- The attack raised concerns about the resilience of the $26 trillion Treasury market, potentially influencing regulatory discussions about cybersecurity and centralized clearing for trades.
- Hacker group ‘Lockbit’ has claimed responsibility for the attack, even stating ICBC paid a ransom for assistance in recovery. These claims have not been confirmed by ICBC at this time.
|Citrix Bleed Exposes Tens of Thousands Of Businesses To Attack|
- Citrix recently published an advisory of a critical vulnerability on their Netscaler ADC and Gateway Products. These devices, used to broker and authenticate remote sessions through Citrix, could be manipulated to reveal sensitive data.
- Through specially crafted HTTP packets, threat actors could leak system memory, exposing session cookies and enabling access without use of multi-factor authentication. This vulnerability was immediately regarded as critical. An example of this attack can be seen below.
- In this instance, session tokens are replaced with the character “@”, indicating a patch has been applied to this Netscaler to hide this sensitive information
- Post exploitation, threat actors can deploy malicious software to internal devices and compromise entire networks in a matter of minutes. Forensics have indicated this was used to compromise ICBC.
- Citrix recommends administrators apply patches and check for malicious activity immediately. Reports indicate more than 10,000 devices are still exposed, primarily in the US and Europe. A map of vulnerable servers can be seen below.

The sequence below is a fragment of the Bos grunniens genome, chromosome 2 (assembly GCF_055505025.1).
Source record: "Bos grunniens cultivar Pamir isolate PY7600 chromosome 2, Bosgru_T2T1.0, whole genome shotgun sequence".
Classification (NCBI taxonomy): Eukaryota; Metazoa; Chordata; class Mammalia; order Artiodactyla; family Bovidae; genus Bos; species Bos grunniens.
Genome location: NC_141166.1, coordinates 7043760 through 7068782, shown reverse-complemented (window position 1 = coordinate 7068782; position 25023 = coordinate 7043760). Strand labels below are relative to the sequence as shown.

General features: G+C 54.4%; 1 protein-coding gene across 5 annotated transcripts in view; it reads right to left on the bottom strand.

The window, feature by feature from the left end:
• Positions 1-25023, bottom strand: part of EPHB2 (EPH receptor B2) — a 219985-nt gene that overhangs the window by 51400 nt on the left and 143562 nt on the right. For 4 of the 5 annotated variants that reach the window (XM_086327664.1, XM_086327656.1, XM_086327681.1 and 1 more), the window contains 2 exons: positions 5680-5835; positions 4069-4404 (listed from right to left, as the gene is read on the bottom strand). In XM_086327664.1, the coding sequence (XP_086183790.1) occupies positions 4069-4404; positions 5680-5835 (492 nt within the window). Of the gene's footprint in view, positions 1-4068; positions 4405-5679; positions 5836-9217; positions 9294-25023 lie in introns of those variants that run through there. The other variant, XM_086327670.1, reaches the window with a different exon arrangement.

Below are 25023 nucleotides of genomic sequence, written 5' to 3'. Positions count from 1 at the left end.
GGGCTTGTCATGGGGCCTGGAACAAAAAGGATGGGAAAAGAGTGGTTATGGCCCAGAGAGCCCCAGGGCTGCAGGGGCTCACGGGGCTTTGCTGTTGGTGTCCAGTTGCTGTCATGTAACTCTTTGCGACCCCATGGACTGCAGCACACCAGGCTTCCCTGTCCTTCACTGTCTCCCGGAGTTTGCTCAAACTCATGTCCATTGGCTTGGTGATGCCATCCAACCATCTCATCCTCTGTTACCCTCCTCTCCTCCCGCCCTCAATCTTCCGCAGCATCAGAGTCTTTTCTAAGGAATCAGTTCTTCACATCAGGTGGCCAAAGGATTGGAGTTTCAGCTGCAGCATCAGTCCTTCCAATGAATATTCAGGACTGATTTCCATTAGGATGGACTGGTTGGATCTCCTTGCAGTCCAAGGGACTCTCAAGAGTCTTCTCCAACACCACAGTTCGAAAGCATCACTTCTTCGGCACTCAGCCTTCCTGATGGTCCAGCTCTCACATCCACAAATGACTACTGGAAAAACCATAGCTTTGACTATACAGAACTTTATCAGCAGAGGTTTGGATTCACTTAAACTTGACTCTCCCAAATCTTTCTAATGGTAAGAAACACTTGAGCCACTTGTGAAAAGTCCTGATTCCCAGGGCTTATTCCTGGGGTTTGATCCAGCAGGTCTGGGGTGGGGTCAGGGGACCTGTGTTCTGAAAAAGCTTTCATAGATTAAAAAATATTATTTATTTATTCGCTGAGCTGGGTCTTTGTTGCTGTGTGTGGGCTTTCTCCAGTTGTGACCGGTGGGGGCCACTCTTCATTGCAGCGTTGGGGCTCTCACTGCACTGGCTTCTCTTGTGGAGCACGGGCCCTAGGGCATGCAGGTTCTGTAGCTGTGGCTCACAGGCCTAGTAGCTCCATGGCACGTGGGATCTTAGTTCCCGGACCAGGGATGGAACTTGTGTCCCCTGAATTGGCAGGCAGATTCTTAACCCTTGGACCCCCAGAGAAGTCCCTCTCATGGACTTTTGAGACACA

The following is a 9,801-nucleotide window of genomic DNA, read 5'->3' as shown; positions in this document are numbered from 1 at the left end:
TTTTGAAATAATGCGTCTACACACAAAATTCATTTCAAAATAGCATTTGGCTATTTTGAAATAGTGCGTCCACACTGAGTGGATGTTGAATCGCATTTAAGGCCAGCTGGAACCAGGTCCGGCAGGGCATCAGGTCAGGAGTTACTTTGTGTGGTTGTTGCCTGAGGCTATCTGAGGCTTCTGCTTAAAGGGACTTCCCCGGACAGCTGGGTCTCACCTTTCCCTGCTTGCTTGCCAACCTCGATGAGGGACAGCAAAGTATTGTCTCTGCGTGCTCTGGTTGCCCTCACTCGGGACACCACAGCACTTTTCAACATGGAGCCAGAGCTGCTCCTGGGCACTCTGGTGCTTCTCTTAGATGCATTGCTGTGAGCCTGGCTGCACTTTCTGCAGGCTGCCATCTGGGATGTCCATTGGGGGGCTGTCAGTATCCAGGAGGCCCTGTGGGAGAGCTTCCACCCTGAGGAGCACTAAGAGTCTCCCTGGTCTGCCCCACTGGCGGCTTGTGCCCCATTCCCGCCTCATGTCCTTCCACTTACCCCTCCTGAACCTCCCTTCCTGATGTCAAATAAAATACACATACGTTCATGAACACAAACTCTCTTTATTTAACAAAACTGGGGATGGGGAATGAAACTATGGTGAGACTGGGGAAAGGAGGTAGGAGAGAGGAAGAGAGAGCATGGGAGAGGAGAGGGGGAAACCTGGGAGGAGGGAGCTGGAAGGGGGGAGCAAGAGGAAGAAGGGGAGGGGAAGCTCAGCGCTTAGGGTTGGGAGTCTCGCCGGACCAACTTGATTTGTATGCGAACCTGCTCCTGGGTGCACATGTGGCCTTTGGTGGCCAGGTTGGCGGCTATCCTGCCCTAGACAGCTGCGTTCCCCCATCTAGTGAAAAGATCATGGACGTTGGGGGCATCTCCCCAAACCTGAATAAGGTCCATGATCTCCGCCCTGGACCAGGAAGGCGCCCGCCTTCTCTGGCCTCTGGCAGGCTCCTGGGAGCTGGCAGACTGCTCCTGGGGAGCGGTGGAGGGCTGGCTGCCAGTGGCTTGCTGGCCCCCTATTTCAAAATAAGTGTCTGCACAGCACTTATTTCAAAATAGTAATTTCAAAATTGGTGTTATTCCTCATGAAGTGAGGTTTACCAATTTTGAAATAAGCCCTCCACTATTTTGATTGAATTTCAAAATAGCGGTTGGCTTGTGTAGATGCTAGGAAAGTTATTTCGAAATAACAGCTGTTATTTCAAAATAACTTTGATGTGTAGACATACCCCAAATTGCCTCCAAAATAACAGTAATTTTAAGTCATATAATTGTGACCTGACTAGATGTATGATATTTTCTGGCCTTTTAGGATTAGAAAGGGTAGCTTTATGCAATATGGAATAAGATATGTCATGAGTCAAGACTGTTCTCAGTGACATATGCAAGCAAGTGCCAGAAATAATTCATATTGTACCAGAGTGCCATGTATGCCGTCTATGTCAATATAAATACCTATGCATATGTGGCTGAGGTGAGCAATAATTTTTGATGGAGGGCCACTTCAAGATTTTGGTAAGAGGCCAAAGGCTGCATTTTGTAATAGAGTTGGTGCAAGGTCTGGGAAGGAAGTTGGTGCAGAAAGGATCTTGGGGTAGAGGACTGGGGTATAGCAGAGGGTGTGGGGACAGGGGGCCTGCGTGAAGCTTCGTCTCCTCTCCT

- Advanced clients had updates applied as soon as they became available on October 10th. Additional mitigations were then applied October 23rd per vendor recommendations.
|Targeted Casino Attacks Continue|
- Singapore-based luxury resort Marina Bay Sands reported they have uncovered evidence of a cybersecurity incident in late October.
- Per the report, the incident exposed personally identifiable information (PII) of roughly 665,000 customers.
- Exposed PII included customer names, email addresses, phone numbers, country of residence, and membership numbers.
- While no credit card or social security information was stolen, consultants believe the PII may be sold in bunches for use by social engineers for phishing scams. Those who have been impacted will be contacted and advised to be particularly alert.
- This incident comes less than a month after reported incidents at USA based casinos MGM and Caesars, both of which resulted in losses estimated to be in the hundreds of millions of dollars. Investigators have advised those in the casino and hospitality industry to be vigilant as these attacks continue.
|Boeing Holds Firm Against Lockbit|
- Boeing was recently listed on Ransomware Gang LockBit’s public website, claiming that a tremendous amount of data had been stolen, and payment was needed to prevent release.
- Lockbit will post companies under siege on its forum. The group also provides a countdown timer until data is released if the ransom is not paid.
- Boeing was then delisted, with the forum moderator reporting ‘negotiations were underway for payment’. Several days later, Boeing was relisted on the site.
- At 8:30 AM UTC on November 10th, roughly 40 GB worth of proprietary data became available for download. The forum post can be seen below.
- Boeing has confirmed they are aware of the breach and have reassured the public flight safety is not at risk. They have not disclosed how the information was leaked at this time.
- This is the latest in a long series of attacks over by the LockBit ransomware gang. They have been attributed to over 1700 attacks since January 2020, accumulating approximately $91 Million dollars in ransomware payments.
|Australian Ports Reeling Following Ransomware Attack|
- Australia’s top container terminal operator, DP World, suffered a cyberattack causing major disruptions at key Australian ports.